THE HAGUE: Witnesses will testify for the first time at the Special Tribunal for Lebanon Wednesday about the day of the assassination of former Prime Minister Rafik Hariri in a milestone for the trial that began last week.
Three witnesses are scheduled to speak in-person before the trial chamber, two days after the end of opening statements in the case were made by prosecutors, defense lawyers and the lawyers for victims.
The prosecution has not yet named the witnesses, identifying them so far by codes. The three witnesses who will speak Wednesday are PRH284, PRH599 and PRH283.
Witness PRH283 is expected to testify Thursday as well.
Three witnesses will speak before the court Friday, including one by videoconference, and another two Monday and Tuesday, according to a schedule provided by the prosecution.
The initial witness testimony will focus on the day of the attack, likely describing the devastation and damage wrought when a massive bomb ripped through Hariri’s motorcade and Downtown Beirut on Valentine’s Day 2005.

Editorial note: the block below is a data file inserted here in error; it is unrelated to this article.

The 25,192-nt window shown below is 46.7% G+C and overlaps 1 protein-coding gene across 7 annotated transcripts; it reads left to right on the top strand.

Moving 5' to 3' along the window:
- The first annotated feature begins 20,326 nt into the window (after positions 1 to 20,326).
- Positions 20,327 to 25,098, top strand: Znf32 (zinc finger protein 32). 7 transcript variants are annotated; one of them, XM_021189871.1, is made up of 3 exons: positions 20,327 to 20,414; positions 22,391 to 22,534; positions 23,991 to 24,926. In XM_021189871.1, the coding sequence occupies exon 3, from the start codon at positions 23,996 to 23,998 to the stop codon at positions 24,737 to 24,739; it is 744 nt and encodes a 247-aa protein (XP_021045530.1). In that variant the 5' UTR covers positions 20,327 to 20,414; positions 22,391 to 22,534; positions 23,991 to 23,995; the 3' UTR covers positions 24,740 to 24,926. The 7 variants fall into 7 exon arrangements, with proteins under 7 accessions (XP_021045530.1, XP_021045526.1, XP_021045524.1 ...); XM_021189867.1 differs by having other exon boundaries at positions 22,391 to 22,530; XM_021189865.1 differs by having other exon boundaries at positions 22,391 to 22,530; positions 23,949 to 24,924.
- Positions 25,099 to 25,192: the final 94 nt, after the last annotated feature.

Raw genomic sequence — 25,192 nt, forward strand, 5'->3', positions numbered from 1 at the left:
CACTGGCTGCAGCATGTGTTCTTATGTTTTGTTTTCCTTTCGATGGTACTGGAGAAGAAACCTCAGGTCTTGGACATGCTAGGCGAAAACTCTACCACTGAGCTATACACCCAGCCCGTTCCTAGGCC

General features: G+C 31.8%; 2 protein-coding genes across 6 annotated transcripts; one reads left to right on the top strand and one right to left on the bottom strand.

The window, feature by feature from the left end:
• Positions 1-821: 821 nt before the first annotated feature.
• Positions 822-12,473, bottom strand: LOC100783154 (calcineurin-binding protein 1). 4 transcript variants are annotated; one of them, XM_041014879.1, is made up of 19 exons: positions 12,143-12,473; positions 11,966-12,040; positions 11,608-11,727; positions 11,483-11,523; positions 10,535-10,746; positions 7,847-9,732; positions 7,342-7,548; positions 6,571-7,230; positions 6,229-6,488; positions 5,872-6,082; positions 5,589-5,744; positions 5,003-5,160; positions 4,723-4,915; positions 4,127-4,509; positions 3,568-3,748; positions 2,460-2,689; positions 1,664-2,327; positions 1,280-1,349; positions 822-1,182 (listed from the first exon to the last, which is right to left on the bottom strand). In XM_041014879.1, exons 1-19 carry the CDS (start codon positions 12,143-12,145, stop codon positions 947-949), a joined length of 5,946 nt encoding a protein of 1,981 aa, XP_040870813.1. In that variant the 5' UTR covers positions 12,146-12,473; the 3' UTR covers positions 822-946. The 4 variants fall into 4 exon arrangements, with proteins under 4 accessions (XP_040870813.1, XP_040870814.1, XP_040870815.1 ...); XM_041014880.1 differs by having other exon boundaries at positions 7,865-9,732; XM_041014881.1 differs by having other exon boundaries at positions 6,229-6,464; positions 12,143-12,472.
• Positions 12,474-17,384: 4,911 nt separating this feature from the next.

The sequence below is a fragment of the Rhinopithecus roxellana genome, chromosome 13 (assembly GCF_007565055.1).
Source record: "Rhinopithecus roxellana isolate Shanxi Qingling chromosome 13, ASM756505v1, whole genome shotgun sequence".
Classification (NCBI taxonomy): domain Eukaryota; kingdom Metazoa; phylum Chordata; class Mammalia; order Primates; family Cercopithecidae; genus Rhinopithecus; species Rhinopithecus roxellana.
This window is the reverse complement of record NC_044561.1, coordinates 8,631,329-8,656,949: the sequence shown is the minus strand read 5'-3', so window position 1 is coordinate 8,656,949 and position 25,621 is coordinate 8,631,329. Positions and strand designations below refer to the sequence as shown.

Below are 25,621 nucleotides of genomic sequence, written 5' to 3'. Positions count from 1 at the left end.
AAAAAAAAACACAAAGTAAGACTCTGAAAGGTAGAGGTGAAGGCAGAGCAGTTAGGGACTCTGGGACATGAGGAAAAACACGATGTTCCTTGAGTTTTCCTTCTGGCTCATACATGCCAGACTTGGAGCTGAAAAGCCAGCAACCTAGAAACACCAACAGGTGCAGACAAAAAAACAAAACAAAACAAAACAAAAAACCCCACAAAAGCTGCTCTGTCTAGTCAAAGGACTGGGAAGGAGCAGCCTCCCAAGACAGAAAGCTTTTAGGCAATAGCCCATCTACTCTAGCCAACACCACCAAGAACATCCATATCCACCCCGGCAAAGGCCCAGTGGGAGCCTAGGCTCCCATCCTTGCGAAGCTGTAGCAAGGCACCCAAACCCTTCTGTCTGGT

Five members of Hezbollah have been indicted by the court in connection with the attack, four of whom are being tried in absentia at the tribunal’s headquarters in Leidschendam, a suburb of The Hague.
Confidential witnesses whose identities are not supposed to be disclosed to the public can have their testimony audibly distorted to conceal their voices.
The start of testimony marks the beginning of a new phase in the trial where evidence is actually presented inside the courtroom.
Last week, prosecutors delivered opening statements outlining their scenario of the day of the attack, and the role of the suspects in carrying out extensive surveillance of Hariri’s whereabouts. They also offered a glimpse into the personal lives and role of the suspects, including Mustafa Badreddine, a leading Hezbollah operative alleged to be the “apex” of the assassination squad.
The prosecution believes the attack was carried out by a suicide bomber who detonated two tons of explosives carried in a Mitsubishi Canter van as Hariri’s convoy passed by near the St. George Hotel.
Defense lawyers challenged the prosecution’s case in opening statements Monday. They claimed that the explosion was likely an underground bomb, and said the telecommunications evidence gathered by the prosecution did not prove the guilt of the suspects.
The hearing is scheduled to begin at 11 a.m. Beirut time.